Catharine P Taylor, writing for Social Media Insider on MediaPost, asks whether the New York Times’ new paywall should make Twitter shut down its @freeNYTimes Twitter feed.
As I write this, an interesting signpost in the advancement of social media and paywalls is upon us. To continue my theme of absolute obsession with The New York Times‘ new paywall, today I want to talk about whether Twitter has, or should, shut down the Twitter feed @freeNYTimes. It’s an automated account that promises to tweet a link to every article in the Times, using the paper’s own API to make the trick happen.
This is significant because one of the paywall’s many holes is that even people who have reached their 20-story monthly limit for free content can read Times’ content endlessly if they got to the site via links shared on social media. Enter Twitter, which is one of the most efficient ways to use social media to jump over the wall. (I should point out that the account has gotten more publicity than traction; it currently has just over 550 followers.)
Here at about 10:30 in the morning, all I know for sure is that the Times has made the request that Twitter shut down the account — but. there’s no indication on the @freeNYTimes Twitter page, or from Twitter, that the paper’s request has actually been acted upon. However, in a sign of, yes, the times, it looks like the newspaper is exploiting its own loophole to ask Twitter to shut the account down; it is making the claim that the account violates the Times’ trademark. (I have queries in with Twitter and @freeNYTimes on the account’s status.)
Still, trademark violations to one side, let’s focus on @freeNYTimes’ redistribution of Times links. On that basis, should Twitter shut down this site? Or the broader question: should Twitter be in the business of protecting paywall content in the first place?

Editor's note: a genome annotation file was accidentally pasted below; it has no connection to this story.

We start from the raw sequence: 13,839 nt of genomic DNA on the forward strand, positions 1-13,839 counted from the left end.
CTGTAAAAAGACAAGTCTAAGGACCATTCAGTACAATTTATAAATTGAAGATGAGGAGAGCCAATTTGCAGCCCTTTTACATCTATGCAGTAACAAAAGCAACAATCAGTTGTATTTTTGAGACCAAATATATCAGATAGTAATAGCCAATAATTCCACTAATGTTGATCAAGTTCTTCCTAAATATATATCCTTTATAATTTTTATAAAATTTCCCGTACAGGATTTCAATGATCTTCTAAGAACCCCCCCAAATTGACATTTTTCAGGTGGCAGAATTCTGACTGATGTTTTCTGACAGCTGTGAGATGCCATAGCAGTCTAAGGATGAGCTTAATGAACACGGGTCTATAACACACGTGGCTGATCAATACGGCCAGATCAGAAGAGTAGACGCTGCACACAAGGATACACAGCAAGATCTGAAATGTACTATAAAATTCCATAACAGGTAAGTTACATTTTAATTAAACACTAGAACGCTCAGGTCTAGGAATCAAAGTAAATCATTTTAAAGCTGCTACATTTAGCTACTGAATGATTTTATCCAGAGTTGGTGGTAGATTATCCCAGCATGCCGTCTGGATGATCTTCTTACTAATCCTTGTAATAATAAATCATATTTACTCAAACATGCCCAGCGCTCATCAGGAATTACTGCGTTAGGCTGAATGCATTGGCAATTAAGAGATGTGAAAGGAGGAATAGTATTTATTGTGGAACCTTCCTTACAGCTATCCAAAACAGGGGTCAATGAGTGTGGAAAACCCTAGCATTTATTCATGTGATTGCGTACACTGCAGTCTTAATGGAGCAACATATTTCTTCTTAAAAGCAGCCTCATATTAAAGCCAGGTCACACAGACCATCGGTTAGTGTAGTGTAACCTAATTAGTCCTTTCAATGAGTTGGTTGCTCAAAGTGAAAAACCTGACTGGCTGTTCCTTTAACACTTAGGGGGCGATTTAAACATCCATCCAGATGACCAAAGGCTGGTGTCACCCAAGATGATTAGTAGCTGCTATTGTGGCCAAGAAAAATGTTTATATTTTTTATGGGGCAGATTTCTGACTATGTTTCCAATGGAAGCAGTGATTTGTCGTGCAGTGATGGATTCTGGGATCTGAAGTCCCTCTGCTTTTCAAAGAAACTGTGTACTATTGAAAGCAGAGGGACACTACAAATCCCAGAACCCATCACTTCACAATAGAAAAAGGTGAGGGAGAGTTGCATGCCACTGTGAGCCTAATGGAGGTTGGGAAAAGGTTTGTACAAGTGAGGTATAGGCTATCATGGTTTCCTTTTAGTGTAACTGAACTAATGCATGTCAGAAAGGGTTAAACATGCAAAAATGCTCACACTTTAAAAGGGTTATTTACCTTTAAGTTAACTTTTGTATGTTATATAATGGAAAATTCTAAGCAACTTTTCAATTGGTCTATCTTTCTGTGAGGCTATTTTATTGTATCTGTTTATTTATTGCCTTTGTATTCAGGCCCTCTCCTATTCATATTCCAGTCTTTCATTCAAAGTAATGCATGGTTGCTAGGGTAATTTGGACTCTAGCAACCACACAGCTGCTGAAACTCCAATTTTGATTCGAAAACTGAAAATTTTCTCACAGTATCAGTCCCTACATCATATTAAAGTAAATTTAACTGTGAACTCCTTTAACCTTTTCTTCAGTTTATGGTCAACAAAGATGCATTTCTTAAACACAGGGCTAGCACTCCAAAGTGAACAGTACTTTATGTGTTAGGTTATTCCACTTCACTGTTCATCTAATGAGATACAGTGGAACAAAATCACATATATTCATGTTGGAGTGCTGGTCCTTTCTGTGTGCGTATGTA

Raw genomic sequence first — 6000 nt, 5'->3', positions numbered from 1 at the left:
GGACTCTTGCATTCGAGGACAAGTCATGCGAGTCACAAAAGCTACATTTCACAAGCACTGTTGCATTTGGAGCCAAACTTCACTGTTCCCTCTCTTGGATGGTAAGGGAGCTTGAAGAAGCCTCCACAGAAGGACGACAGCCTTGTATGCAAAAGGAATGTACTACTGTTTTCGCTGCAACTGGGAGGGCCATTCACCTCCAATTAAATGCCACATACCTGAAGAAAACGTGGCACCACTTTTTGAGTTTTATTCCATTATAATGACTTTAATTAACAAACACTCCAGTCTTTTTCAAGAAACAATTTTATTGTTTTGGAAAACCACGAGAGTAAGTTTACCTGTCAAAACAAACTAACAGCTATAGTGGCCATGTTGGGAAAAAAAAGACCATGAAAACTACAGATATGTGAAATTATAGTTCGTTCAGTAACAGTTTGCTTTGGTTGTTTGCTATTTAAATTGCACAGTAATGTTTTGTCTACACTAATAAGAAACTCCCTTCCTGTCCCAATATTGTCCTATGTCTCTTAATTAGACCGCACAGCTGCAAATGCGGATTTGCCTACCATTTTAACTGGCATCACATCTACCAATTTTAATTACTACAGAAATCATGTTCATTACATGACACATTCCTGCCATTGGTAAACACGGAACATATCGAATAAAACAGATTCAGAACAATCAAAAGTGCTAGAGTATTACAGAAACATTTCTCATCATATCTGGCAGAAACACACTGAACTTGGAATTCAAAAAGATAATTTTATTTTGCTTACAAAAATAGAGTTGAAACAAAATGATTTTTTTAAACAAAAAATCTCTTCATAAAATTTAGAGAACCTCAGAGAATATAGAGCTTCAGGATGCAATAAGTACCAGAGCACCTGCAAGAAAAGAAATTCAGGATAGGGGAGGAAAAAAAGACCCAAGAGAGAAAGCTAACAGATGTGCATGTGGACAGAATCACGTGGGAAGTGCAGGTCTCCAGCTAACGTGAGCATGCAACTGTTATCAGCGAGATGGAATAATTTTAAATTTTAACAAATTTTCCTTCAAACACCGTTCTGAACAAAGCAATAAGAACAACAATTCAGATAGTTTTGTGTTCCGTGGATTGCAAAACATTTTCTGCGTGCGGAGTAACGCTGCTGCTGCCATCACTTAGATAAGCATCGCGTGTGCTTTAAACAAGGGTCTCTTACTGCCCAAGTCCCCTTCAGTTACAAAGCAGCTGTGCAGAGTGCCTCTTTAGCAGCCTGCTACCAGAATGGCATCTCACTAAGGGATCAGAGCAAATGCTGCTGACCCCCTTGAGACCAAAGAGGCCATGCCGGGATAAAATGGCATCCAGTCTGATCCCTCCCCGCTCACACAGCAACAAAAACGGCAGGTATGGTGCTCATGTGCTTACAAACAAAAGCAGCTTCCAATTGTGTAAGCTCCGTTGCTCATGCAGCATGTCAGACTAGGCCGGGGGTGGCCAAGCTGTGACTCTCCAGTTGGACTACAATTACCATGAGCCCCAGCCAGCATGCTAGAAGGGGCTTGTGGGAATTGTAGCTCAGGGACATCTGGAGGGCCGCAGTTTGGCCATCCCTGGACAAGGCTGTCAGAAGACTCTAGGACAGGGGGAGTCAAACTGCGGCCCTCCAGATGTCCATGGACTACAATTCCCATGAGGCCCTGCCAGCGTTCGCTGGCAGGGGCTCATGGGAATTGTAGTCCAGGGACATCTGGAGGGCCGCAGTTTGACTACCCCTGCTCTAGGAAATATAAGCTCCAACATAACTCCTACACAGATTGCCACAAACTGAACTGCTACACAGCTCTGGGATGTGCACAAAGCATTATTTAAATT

In the case of the Times, the second question, in fact, doesn’t even apply. The paper has already stated that social media sharing is A-OK. So, while it may not exactly be, well, nice for someone to share all the links — as a way of making a statement that content should be free, or as an annoying little techno-prank — it’s not against the rules. However, as paywalls start to emerge throughout the online newspaper industry, what should Twitter’s, or Facebook’s, policy be towards such quasi-illicit link-sharing?
To argue the point, let’s try this view of content on for size: content should be free only if its owner thinks it should be. We all know having your content free, and free to distribute, is just fine when you’re a marketer, or CNN.com, or Gawker, or The Huffington Post. They’ve decided where their place in the marketplace is, and that’s as free providers of content, be it JetBlue’s Twitter feed, or the ad-supported route that some of the Web’s most popular content sites follow.
The Times however, has decided to assign a specific value to its content and that makes the account, pretty much a conduit for “theft” — as one commenter on @jeffbercovici’s Forbes blog mused. But theft with a social media loophole, which puts it in the same category of, say, someone who, having coveted a fleece hoodie in the school lost-and-found for weeks on end, simply decides one day to take it. If that’s not wrong, it’s not exactly right, either.
But we’re not high-schoolers. We shouldn’t be engaging in the theft of hoodies or content, or engaging in premeditated loophole exploitation, which is what @freeNYTimes essentially is doing. Even if, technically, the account isn’t doing anything wrong in sharing links, my sense is Twitter should seriously consider whether such accounts should be accorded a home on Twitter.
I have left out of this discussion the fact that @freeNYTimes has apparently already set up another account @freeUnnamedNews, which mirrors the other account without the pesky trademark exploitation. While this move should be expected, it doesn’t really matter. What matters is how Twitter handles shared content that will increasingly sit on the far side of a paywall, and whether it sides with the “content is meant to be free” mob, or the content providers that help make Twitter what it is. If that sounds like a loaded way to put it, it’s purely intentional.
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